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Regarding trade deficits, budget deficits, the USD and U.S. treasury yields, the most important point I took from those comments are that correlation does not mean causation, a point I tried to make yesterday when I noted that the perceived correlation between the USD and stocks (a positive correlation where if the USD increases in value so too do U.S. stocks) is dead wrong. Stocks have been advancing while the dollar has been getting crushed for the past 2 years.

We have spent a lot of time writing about how trends manifest themselves in asset markets: specifically the role that irrational herding-type behavior has on the creation and persistence of trends. This aggregate psychological manifestation of fear and greed - how much an investor is willing to pay for say the U.S. dollar - is very important to understanding how and when trends manifest. And often times, as we suggested in noting the non-correlation between the DXY and the SPX, these trends are independent of other macroeconomic trends.

But this is not to say that markets are only a function of group irrational behavior. There are laws of economics at work, and those laws, at least those of the Austrian School, do have an impact on macroeconomic trends - their sustainability and persistence.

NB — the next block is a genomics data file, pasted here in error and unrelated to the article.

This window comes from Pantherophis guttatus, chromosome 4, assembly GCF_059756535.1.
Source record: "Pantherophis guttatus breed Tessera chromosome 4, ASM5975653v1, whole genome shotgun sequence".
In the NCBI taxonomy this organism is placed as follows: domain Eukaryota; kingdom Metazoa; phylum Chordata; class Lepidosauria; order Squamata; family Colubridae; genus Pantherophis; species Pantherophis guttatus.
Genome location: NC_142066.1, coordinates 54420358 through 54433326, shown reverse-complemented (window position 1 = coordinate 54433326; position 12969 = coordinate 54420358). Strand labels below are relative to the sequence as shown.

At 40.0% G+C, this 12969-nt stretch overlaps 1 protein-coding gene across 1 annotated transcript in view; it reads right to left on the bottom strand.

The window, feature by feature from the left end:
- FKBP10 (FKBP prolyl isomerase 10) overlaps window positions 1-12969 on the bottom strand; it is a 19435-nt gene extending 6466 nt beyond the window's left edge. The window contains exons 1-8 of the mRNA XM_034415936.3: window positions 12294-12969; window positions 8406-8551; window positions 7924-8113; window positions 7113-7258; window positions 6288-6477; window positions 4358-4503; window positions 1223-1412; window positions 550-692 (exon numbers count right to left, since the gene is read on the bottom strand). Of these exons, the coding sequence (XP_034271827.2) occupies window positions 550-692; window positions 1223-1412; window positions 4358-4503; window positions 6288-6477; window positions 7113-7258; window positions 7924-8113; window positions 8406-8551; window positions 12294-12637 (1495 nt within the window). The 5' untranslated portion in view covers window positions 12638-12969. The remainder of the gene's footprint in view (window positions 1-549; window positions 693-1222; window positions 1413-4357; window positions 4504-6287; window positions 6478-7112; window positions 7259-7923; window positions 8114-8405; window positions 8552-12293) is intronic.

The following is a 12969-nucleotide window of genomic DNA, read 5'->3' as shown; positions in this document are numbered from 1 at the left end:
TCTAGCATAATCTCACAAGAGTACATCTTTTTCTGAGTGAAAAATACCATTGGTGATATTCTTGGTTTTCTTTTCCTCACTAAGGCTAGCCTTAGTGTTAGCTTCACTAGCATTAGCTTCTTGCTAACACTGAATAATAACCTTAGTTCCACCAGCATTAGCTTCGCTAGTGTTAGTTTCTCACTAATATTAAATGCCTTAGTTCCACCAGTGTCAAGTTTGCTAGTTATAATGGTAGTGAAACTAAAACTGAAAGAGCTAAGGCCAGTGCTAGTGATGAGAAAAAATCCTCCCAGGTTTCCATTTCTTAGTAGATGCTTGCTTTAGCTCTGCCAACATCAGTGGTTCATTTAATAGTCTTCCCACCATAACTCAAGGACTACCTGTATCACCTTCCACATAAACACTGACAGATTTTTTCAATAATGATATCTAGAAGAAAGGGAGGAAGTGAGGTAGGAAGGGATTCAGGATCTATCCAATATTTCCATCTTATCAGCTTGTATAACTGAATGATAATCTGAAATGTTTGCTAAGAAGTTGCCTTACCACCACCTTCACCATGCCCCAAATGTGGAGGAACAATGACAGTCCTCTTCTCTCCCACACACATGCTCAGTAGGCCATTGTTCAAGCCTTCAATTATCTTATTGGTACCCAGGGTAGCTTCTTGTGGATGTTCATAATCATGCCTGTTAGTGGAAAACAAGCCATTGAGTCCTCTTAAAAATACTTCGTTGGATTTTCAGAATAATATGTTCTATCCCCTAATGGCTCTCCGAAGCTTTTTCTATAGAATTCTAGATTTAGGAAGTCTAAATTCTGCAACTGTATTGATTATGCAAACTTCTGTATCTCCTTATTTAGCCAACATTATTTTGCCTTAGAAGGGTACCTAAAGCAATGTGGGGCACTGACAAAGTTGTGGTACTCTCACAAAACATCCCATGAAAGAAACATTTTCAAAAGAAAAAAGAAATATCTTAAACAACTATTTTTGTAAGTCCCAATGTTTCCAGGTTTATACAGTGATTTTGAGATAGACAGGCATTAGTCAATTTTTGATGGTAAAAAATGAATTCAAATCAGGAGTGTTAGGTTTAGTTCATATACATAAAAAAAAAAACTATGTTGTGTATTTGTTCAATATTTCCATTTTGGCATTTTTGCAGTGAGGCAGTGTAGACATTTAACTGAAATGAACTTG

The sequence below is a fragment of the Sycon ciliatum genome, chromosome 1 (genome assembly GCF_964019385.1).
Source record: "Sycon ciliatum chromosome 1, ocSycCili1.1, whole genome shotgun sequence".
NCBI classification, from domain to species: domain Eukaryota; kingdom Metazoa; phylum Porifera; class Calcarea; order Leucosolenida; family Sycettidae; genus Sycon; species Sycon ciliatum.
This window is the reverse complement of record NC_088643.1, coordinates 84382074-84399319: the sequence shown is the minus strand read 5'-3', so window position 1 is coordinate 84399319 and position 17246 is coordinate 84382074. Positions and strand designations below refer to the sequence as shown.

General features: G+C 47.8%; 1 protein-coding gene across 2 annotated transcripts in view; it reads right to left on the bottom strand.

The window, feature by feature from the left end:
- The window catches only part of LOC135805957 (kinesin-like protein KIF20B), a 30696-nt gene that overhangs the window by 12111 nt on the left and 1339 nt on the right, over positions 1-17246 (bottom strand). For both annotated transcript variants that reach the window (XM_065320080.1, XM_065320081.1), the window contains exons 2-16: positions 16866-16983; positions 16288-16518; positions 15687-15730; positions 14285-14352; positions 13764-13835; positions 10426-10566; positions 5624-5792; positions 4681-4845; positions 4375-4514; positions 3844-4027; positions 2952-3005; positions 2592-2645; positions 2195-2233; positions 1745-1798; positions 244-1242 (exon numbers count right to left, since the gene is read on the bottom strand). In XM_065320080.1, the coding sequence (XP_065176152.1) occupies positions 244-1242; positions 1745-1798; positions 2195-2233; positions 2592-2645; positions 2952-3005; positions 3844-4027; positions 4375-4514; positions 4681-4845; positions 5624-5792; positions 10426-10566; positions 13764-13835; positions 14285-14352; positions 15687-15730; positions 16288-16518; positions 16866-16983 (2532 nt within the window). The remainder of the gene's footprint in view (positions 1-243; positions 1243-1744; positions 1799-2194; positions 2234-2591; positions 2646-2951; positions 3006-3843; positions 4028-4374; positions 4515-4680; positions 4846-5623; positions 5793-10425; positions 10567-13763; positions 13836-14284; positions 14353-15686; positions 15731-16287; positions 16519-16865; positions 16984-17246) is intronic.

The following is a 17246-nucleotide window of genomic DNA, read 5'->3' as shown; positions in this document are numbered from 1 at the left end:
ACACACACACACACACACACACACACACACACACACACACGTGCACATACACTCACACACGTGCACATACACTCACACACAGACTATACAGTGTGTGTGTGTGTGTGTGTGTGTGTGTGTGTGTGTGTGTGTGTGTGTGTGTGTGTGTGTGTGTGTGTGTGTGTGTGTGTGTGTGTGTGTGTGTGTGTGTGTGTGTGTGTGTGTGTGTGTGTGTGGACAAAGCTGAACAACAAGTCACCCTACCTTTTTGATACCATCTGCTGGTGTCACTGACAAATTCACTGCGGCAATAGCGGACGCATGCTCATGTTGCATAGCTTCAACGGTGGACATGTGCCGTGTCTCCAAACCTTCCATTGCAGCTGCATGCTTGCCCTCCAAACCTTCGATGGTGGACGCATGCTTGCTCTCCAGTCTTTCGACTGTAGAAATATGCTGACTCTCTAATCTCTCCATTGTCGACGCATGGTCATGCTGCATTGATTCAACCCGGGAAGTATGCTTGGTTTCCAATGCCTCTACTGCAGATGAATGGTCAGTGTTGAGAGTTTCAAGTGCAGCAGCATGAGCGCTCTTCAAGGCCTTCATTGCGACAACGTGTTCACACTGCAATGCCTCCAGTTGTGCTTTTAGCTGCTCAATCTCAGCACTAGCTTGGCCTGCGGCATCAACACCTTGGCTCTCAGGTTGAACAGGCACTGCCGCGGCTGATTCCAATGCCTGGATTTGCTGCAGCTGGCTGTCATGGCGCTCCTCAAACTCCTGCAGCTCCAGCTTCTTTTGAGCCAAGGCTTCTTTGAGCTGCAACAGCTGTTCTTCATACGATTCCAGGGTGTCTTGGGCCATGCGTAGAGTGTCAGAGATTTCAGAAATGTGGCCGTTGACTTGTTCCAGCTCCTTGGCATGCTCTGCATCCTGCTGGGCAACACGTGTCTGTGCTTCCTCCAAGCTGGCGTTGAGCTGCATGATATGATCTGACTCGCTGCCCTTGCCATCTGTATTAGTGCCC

John's point about the current account deficit being in excess of 5% and that representing a long term risk is a perfectly valid observation. Whether that 5% of GDP threshold will cause a greater appreciation of risk on foreign investors' parts remains to be seen. The self-reinforcing aspect of herding behavior could cause the current account deficit to go to 6%, 7%, 10% or more of GDP before the onset of the investor flight that John speaks of.

But make no mistake, just because past correlations are unclear on the impact of budget deficits and current account deficits on long rates and the USD does not mean that the laws of economics (at least those envisioned by Mises and Rothbard) can be ignored.

Countries cannot run record budget and current account deficits ad infinitum. Even one whose currency is the reserve currency for the rest of the world. Eventually, the risk builds up to a point where it exceeds the appetite of those taking it. No amount of past non-correlation (to coin a term) can change that economic law. But herding behavior can change the risk appetites of our lenders in the short term. Right now, we're seeing the manifestation of that herding behavior in terms of increased risk appetites, in terms of our lenders' collective ability to shrug off the declining dollar while budget deficits and current account deficits balloon.

They won't always be so magnanimous. And correlations aren't going to save us when they aren't.
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